Statement from Bishop John Buckley on the resignation of Pope Benedict XVI

12 Feb 2013

Statement from Bishop John Buckley, Bishop of Cork and Ross on the resignation of Pope Benedict XVI

Bishop Buckley said that he met Pope Benedict XVI on a number of occasions and was very impressed by his holiness and simplicity. These virtues were, he said, evident to all who came in contact with him.  He was also, despite being one of the great theologians of our time, easily understood and remarkably clear. These qualities made him embrace the social media forums recently, including Twitter.

Even since his resignation, the Chief Rabbi and others have referred to his efforts at reaching out to other religions. This was a hallmark of his Papacy.  His efforts for World Peace have been recognised on an international stage by many politicians at home and abroad.  He attached a huge  emphasis to the fundamental questions of life that he kept before people, 'why are we here?' and 'where are we going?'  These fundamental questions, he said, pervade the whole of human history.   He said that we find these questions it in the Sacred writings of Israel, in the preaching of Buddha, in the writings of Confucius, in the philosophical writings of Aristotle and Plato.   He regretted that these questions were being overlooked today.  He often said that European Countries, which he called the ‘Heartlands of Christianity’ were sadly moving away from their Christian roots. His designation of this year as 'The Year of Faith' was an attempt to encourage Catholics to Celebrate, inform and share their own faith.  This was, for him, the biggest challenge facing all believers.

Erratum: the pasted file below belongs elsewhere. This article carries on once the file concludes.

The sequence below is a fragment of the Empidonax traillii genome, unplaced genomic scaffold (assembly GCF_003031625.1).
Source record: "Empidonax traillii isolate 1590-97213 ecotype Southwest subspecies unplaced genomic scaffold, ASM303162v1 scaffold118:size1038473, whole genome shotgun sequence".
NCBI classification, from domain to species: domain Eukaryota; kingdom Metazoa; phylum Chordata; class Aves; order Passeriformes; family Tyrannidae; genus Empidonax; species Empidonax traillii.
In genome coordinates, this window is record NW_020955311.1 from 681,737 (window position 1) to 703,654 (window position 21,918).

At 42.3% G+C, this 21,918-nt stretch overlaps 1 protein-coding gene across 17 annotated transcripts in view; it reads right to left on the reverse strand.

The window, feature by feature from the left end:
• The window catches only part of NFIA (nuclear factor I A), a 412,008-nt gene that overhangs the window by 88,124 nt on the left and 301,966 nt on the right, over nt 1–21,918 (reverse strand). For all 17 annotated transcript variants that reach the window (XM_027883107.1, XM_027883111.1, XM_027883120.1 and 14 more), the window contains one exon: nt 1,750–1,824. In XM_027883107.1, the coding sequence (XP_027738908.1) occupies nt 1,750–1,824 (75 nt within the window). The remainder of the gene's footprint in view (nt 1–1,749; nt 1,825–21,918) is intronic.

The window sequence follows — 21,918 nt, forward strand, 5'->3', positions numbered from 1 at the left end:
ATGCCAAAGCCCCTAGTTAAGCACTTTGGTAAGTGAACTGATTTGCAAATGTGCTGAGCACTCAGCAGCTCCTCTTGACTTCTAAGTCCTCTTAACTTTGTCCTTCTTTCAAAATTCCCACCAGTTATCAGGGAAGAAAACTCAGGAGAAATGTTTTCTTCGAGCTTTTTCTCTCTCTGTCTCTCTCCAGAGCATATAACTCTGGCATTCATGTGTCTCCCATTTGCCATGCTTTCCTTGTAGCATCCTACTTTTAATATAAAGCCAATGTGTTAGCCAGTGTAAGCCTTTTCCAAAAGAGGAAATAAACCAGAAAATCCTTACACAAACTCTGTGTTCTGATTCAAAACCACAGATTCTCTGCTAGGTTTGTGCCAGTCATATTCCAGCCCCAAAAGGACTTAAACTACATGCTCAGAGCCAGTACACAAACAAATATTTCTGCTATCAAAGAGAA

He also emphasised the role and the importance of the Priest in the life of the Church and repeatedly stated that people expect high standards of behaviour from those in whom such trust is reposed. He instructed bishops around the world to ensure that there are policies in place to safeguard children. He was also responsible for a significant revision of the Church's own disciplinary process for those who offended against children.  We now have procedures in this country and in this diocese for dealing with such matters that have been proven to work very effectively.

Bishop Buckley added that history will be very kind to Benedict's Papacy and said that, like all believers, he wished him health and happiness as he lays down the burdens of Office and prepares to dedicate himself to a life of prayer in a Monastery within the Vatican.


 For Media contact: Father Tom Deenihan, Diocesan Secretary, Diocese of Cork & Ross, Tel 021.4301717